Getting rid of ringworm isn’t a difficult task at all. It’s the itchiness and the pain of a ringworm infection that’s difficult to deal with. Ringworm, in fact, has nothing to do with worms at all. If anything, ringworm is more closely related to athlete’s foot and jock itch, because it’s a type of fungal infection called “tinea.” Common symptoms of ringworm include: a circular rash inflamed around the edges, itchiness, and scaling skin around the rash. Rarely does a ringworm infection get out of hand, but if it does, and your ringworm isn’t responding to any of the treatments I’ve outlined below, it would be a good idea to go see your doctor and get a prescription medication (topical or oral) that will more effectively cure your ringworm infection. If you don’t feel like you need to see a doctor, and you want to get rid of ringworm yourself, here are some practical suggestions.
Causes of Ringworm
- Direct skin-to-skin contact with a human infected with ringworm.
- Contact with an animal infected with ringworm. This can be anything from dogs, cats, and rabbits, to horses, pigs, and even goats.
- Using another person’s towel or bedding could be the cause of your ringworm. Just like using the socks of someone with an athlete’s foot infection.
- Playing in the dirt. That’s right. Sometimes you can get ringworm from coming into contact with soil, but it’s rare indeed.
Best Prevention & Treatments for Ringworm
This should be obvious, but if you don’t want to get ringworm, don’t share personal items.
Keep your towels, socks, underwear, and other personal effects to yourself. This of course bars the use of towels as whips in the shower. I know that you may be thinking, “But, Jonathan, I really like running around naked in public showers whipping unsuspecting strangers on their butts with a wet towel!” If this is the case, then I lack the necessary medical licensure to help you with your problems.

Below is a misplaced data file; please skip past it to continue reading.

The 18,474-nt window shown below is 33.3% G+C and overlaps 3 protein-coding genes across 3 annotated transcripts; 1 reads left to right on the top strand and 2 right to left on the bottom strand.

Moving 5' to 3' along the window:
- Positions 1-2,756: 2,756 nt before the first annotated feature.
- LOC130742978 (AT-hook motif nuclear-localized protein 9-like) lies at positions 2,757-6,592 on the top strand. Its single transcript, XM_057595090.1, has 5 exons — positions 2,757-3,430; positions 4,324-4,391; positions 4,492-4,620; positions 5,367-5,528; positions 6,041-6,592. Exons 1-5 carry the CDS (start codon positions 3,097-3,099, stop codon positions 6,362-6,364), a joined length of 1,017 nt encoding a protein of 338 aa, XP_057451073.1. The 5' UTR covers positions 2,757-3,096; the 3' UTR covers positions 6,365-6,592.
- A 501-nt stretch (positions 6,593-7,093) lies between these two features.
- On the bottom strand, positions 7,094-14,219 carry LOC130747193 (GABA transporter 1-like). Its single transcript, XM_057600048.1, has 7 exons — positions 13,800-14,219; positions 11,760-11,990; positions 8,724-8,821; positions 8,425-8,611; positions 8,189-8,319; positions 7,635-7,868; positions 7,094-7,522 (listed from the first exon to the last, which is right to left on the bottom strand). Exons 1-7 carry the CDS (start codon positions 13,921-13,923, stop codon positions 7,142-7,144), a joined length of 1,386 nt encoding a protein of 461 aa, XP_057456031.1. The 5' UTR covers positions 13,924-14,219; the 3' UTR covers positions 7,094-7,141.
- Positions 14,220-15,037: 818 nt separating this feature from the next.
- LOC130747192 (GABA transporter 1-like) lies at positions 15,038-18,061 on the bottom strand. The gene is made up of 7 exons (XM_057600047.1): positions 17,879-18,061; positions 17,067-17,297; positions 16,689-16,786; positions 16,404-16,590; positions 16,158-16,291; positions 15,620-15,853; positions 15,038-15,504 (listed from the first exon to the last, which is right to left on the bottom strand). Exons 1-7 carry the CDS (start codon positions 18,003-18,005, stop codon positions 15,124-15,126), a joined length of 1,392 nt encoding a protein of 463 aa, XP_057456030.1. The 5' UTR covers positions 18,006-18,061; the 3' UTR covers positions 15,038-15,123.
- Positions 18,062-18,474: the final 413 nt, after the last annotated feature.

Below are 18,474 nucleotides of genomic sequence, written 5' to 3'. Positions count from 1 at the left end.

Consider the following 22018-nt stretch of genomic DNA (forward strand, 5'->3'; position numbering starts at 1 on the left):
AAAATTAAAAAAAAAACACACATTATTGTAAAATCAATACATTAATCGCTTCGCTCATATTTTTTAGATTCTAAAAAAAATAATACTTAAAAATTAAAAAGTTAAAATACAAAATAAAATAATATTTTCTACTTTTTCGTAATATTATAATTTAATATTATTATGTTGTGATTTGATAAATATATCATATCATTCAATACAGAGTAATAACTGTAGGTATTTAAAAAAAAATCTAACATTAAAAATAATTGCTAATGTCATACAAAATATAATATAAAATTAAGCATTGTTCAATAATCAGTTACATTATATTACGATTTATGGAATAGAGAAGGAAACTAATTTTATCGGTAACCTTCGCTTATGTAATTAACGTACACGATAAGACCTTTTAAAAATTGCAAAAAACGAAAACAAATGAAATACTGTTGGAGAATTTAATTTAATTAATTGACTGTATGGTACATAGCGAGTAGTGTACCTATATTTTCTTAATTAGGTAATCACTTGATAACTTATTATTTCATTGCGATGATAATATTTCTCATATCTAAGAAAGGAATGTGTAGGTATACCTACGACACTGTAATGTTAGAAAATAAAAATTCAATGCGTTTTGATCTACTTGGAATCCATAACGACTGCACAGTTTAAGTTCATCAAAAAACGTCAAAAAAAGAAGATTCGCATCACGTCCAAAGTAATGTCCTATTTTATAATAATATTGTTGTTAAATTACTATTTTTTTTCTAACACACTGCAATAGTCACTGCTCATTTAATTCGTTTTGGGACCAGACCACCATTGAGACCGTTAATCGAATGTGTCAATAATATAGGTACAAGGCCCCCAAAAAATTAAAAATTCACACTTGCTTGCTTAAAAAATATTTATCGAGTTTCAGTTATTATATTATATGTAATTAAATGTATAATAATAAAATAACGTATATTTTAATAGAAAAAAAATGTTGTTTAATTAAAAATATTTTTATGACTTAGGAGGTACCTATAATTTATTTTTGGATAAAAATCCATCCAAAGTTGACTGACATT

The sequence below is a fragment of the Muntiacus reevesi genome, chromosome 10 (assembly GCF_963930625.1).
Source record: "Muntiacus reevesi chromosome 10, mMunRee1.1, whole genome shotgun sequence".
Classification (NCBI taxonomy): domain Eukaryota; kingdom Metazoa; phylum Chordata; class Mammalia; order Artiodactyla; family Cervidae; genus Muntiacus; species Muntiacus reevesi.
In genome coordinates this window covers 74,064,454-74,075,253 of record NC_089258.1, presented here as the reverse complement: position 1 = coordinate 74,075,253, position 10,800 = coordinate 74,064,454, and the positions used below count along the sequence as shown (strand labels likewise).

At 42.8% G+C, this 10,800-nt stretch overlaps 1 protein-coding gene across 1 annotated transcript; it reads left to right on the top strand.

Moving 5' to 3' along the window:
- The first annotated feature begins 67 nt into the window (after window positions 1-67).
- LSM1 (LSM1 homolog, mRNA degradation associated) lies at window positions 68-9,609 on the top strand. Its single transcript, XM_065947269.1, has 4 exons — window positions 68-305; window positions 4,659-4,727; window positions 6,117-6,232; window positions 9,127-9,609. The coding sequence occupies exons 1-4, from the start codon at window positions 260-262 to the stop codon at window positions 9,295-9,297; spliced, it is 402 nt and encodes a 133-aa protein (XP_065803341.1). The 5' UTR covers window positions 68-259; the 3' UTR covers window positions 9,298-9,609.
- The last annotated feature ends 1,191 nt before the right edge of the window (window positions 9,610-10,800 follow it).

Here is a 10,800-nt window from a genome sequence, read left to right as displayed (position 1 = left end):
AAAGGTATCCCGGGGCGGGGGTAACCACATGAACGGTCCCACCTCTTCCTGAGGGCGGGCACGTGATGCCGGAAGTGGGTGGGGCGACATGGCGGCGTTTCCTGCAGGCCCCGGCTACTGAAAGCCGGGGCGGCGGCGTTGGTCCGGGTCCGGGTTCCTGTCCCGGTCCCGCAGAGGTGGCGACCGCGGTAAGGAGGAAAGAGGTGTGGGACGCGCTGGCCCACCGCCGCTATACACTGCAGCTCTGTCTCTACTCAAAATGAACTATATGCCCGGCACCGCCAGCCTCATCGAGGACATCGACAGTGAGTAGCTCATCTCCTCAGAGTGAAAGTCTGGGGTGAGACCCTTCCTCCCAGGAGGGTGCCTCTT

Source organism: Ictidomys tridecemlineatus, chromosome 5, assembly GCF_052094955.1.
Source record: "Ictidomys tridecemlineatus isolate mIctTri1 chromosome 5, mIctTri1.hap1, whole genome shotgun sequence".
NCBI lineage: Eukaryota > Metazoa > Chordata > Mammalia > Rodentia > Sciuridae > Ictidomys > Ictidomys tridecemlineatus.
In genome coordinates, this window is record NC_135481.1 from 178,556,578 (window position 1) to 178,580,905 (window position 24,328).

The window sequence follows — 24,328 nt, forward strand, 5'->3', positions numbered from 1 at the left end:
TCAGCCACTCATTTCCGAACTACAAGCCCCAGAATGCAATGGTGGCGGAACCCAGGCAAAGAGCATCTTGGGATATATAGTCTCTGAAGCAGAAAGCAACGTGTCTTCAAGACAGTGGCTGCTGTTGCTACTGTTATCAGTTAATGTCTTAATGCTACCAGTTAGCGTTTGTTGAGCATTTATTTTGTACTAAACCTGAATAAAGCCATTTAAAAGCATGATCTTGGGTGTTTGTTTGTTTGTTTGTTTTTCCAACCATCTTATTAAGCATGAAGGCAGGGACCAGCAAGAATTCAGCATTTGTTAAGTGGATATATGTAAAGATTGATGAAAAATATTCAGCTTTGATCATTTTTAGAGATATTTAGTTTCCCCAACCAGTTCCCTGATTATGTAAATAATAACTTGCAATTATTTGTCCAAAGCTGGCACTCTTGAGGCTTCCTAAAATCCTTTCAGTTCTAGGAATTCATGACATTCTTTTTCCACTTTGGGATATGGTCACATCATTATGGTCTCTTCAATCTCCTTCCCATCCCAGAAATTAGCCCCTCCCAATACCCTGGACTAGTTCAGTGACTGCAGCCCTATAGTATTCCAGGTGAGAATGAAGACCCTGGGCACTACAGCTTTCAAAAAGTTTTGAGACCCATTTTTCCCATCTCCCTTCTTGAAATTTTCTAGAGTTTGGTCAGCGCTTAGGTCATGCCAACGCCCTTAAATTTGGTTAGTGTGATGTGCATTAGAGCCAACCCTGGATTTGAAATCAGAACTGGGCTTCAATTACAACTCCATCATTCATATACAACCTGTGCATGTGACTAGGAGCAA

Keep cool, dry, and clean to avoid a ringworm infection.
Yes, because it’s a fungal infection, ringworm can be avoided by staying clean and dry. Don’t wear heavy clothing that doesn’t breathe well for very long, and whatever you do, don’t forget to wear flip-flops in the shower if you live in a dormitory. Ringworm thrives in warm, humid places, so it’s best to avoid them or at least protect yourself if you can’t avoid them. Oh, and wash your hands!
Lamisil is a common antifungal cream used to get rid of ringworm.
You’ve seen the commercials. Thank the lord we have things like antifungal creams. As I mentioned before, ringworm, or the fungus that causes it, is quite closely related to athlete’s foot. Thus, anything that will cure the tinea that causes athlete’s foot should cure your average ringworm infection. You can get Lamisil AF from Amazon.
Monistat-Derm is another common antifungal topical lotion used to cure ringworm.
Unbeknownst to a majority of men, Monistat isn’t just for vaginas anymore. Monistat actually makes a pretty good antifungal skin cream that can help wipe out a ringworm infection in less than three weeks. It is suggested that any over-the-counter topical antifungal medicine be applied to the rash 2 times a day for at least 3 weeks to ensure adequate treatment.